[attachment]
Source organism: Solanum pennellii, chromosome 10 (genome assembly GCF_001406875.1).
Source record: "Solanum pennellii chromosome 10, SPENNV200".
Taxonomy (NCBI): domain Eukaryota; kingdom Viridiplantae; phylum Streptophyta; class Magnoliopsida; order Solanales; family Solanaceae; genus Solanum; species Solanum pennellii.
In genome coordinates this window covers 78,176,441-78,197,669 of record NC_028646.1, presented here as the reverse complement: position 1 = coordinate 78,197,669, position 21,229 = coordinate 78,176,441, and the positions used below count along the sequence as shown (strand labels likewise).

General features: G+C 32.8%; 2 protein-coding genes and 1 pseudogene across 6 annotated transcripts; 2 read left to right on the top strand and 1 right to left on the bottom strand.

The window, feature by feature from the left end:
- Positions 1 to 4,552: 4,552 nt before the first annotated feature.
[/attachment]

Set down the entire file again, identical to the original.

Source organism: Solanum pennellii, chromosome 10 (genome assembly GCF_001406875.1).
Source record: "Solanum pennellii chromosome 10, SPENNV200".
Taxonomy (NCBI): domain Eukaryota; kingdom Viridiplantae; phylum Streptophyta; class Magnoliopsida; order Solanales; family Solanaceae; genus Solanum; species Solanum pennellii.
In genome coordinates this window covers 78,176,441-78,197,669 of record NC_028646.1, presented here as the reverse complement: position 1 = coordinate 78,197,669, position 21,229 = coordinate 78,176,441, and the positions used below count along the sequence as shown (strand labels likewise).

General features: G+C 32.8%; 2 protein-coding genes and 1 pseudogene across 6 annotated transcripts; 2 read left to right on the top strand and 1 right to left on the bottom strand.

The window, feature by feature from the left end:
- Positions 1 to 4,552: 4,552 nt before the first annotated feature.